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Pinchbeck, Daniel - Ten years of therapy in one night – 03



Type of Spiritual Experience


A description of the experience

Pinchbeck, Daniel - Ten years of therapy in one night – 03 

[Guardian newspaper - Saturday 20 September 2003]

Recently, I tried ibogaine for a second time. I took it at the Ibogaine Association, a clinic in Rosarito, Mexico. I had been contacted by a heroin addict who had been inspired to take ibogaine after reading the book I wrote about my experiences: three months after his first treatment in Mexico, he was still clean - after a 12-year dependency. He told me, "Your book saved my life." He had given Dr Martin Polanco, the clinic's founder, a copy of my book, and he had offered me a free treatment. I was curious to see how the experience would differ away from its tribal context. My new friend wanted to take it again to reinforce the effect. We went down together.

Polanco estimates that his clinic has treated nearly 200 addicts in its first 18 months. About one third of those patients have managed to stay clean - either permanently or for a considerable period; many have returned for a second treatment. "Ibogaine needs to be much more widely available," Polanco says. "We still have a lot to learn about how to administer it, how to work with it." He does not think iboga is a cure for addiction, but is convinced it is a powerful tool for treatment - and, in some cases, it is a cure. He plans to set up several non-profit clinics. "This is something that should be non-profit," he says. "After all, it is a plant. It came up from the earth. It does give you some guidance. It shows you how you really are." He chuckles. "That can be scary."

The Ibogaine Therapy House in Vancouver, British Columbia, opened last November. "So far, we have treated 14 people quite well," says Marc Emery, the clinic's founder and head of the BC Marijuana Party. "They all say that their life has improved." Emery, nicknamed the "Prince of Pot", is funding the free clinic with proceeds from his successful hemp seed business. "Ibogaine stops the physical addiction without causing withdrawal," he says, "and it deals with the underlying psychological issues that lead to drug use."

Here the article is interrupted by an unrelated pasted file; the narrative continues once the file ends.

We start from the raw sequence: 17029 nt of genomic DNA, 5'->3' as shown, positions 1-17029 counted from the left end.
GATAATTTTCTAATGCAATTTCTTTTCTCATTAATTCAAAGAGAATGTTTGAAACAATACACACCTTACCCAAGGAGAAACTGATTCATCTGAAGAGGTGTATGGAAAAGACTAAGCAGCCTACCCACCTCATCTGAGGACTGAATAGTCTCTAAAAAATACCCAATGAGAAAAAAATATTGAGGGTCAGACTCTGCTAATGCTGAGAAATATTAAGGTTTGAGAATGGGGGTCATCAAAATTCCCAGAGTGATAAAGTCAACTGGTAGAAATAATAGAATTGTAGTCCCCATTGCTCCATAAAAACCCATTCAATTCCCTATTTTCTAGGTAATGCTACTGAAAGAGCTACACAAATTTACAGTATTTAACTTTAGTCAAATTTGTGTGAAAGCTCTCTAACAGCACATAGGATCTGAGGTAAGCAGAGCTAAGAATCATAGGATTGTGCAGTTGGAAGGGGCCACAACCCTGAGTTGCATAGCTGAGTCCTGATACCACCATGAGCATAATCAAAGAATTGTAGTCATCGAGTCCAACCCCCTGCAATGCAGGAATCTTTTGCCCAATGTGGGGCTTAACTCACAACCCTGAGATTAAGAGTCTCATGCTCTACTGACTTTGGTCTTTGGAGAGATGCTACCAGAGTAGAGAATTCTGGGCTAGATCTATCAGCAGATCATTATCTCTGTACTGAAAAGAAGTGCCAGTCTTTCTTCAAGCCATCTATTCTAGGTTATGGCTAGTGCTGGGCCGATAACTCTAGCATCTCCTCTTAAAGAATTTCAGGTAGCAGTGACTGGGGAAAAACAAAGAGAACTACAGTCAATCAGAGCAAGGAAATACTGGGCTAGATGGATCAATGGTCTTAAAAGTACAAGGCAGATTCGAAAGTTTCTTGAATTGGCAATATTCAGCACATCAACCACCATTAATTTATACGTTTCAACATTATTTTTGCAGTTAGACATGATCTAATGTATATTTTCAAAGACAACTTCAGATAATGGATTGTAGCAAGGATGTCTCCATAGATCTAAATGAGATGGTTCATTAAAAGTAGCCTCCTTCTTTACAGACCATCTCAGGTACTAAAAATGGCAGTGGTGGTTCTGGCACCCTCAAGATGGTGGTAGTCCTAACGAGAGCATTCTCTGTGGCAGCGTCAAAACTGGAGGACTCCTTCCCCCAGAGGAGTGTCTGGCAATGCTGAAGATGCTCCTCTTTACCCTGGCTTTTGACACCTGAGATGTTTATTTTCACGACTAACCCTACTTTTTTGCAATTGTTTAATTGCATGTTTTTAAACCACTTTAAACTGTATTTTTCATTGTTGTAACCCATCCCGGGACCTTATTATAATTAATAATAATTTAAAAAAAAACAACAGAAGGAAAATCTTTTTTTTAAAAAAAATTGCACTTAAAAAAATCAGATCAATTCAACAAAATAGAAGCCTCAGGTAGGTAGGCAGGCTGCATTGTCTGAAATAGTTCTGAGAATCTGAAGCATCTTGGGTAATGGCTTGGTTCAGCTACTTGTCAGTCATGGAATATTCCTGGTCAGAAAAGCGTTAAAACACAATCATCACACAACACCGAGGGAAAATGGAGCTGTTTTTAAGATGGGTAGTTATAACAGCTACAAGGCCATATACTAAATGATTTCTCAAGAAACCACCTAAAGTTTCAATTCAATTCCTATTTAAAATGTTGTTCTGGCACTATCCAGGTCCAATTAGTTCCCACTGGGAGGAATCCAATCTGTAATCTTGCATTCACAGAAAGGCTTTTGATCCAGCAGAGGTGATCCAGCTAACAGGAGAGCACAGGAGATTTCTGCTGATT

Emery estimates that treatment for each patient at the clinic costs around $1,500 (£943), which includes two administrations of the drug. "When I found out about ibogaine, I felt that someone should be researching this, but the drug companies aren't interested because there is no commercial potential in this type of cure." Neither he nor Polanco is too concerned about ambiguous studies on ibogaine's toxicity. As the Jama article noted, "One reviewer wrote that the drug's toxicology profile was 'less than ideal', with bradycardia [an abnormally slow heartbeat] leading the list of worrisome adverse effects."

"From the masses of reports I have studied, a total of six people have died around the time they took ibogaine," says Emery. "Some were in poor health, some took other drugs at the time of their treatment. That doesn't scare me off. I have a lot of confidence in ibogaine."

At this stage, with little scientific study, the true toxicology of ibogaine is impossible to determine - the treatment is unlicensed in other countries and illegal in the US. The decision whether or not to take such a risk is entirely personal. Emery notes that his clinic screens for heart problems and other medical conditions that might contraindicate the treatment. It also gives patients small daily doses of iboga for two weeks after their initial treatment. "Iboga tends to make anything bad for you taste really crappy. If possible, we want our patients to quit cigarettes at the same time. We think that cigarettes can lead people back to other addictions."

Emery notes that nobody has so far criticised the project, and he is seeking support from local government. "Iboga tells you to change your ways or else - it goes over all of your health and personal issues. It is like the ghost of Christmas past."

The source of the experience

Pinchbeck, Daniel

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